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Scotland to pledge additional funding towards irreparable loss and damage from climate change, Nicola Sturgeon says | Climate News



Scotland will announce new funding for climate change losses and damage that vulnerable countries fall beyond the scope of human adaptation, Sky News can reveal.

“We will announce a further financial commitment to loss and damage,” First Minister Nicola Sturgeon told Sky News during the COP27 climate summit in Sharm el-Sheikh.

The extra money, she said, would look “in particular at the non-economic losses and damages that many countries are suffering,” which could include things like the loss of culture and traditions.

Economic damage ranges from the loss of jobs from collapsing industries, the loss of buildings to hurricane damage, or the loss of entire communities and towns as sea levels eat away at coastlines.

“It will be another very important part of Scotland’s determination to see real progress behind an issue that should have been solved years ago,” she said.

During the COP26 climate talks in Glasgow last year, Scotland became the first developed country to commit finance to the controversial issue. The promised £2m was small but helped break a taboo around the issue. Since then, Denmark has promised DKK 100m (£11.8m).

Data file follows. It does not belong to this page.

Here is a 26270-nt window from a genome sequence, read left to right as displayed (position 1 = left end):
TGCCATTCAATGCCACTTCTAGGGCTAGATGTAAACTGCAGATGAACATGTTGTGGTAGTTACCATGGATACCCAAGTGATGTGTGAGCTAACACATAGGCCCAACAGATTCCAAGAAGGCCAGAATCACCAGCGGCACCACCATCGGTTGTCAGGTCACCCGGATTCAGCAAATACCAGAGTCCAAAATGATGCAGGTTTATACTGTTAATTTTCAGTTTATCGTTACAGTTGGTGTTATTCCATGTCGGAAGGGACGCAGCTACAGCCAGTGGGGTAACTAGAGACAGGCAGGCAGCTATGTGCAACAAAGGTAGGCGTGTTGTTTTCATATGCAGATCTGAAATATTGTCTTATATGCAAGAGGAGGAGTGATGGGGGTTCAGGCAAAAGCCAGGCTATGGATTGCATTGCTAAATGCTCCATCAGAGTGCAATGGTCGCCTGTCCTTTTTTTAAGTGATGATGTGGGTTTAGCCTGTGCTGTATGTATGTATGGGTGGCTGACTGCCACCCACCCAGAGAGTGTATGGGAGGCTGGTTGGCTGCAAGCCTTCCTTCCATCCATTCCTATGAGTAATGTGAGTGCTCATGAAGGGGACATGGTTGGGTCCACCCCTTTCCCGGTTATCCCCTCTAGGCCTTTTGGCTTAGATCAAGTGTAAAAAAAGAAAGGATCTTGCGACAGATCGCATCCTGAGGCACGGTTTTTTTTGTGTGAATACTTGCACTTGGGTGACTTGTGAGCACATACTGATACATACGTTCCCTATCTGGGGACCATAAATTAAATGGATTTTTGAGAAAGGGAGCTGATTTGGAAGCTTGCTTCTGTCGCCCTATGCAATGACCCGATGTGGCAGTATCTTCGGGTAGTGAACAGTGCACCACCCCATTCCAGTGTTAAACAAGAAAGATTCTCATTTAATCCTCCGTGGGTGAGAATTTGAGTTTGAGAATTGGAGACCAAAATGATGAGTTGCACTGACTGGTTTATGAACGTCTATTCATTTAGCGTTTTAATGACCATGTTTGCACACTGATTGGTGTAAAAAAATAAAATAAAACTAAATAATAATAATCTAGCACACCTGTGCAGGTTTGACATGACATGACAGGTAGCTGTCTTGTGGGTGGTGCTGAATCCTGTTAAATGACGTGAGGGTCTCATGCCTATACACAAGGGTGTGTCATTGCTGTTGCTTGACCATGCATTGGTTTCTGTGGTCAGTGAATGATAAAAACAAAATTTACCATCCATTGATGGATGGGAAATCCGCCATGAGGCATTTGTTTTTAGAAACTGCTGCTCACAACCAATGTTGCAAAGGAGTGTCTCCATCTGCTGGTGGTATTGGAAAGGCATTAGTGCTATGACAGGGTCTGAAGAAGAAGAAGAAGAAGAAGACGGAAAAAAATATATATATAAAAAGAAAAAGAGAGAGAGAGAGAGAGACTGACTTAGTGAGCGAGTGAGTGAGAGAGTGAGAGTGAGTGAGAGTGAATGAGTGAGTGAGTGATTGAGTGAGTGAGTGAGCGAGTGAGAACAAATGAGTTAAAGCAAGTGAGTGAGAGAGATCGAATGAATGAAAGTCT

More details on the new funding are expected on Tuesday.

Read more:
Will developed countries compensate for climate damage?

Vulnerable countries, which are often the least responsible for climate change but are suffering the worst impacts, have been begging for financial help for years.

The rich, polluting world that includes the US and the EU has always been wary of what it fears could open the door to endless claims and accusations of liability.

But the devastating effects of climate change are so severe, countries have been more open to discussing it, despite fiercely avoiding it being framed as “compensation” or “compensation”.

COP27 opened with a breakthrough yesterday as the issue of financing such losses It was put on the agenda for the first time at a United Nations climate talk.

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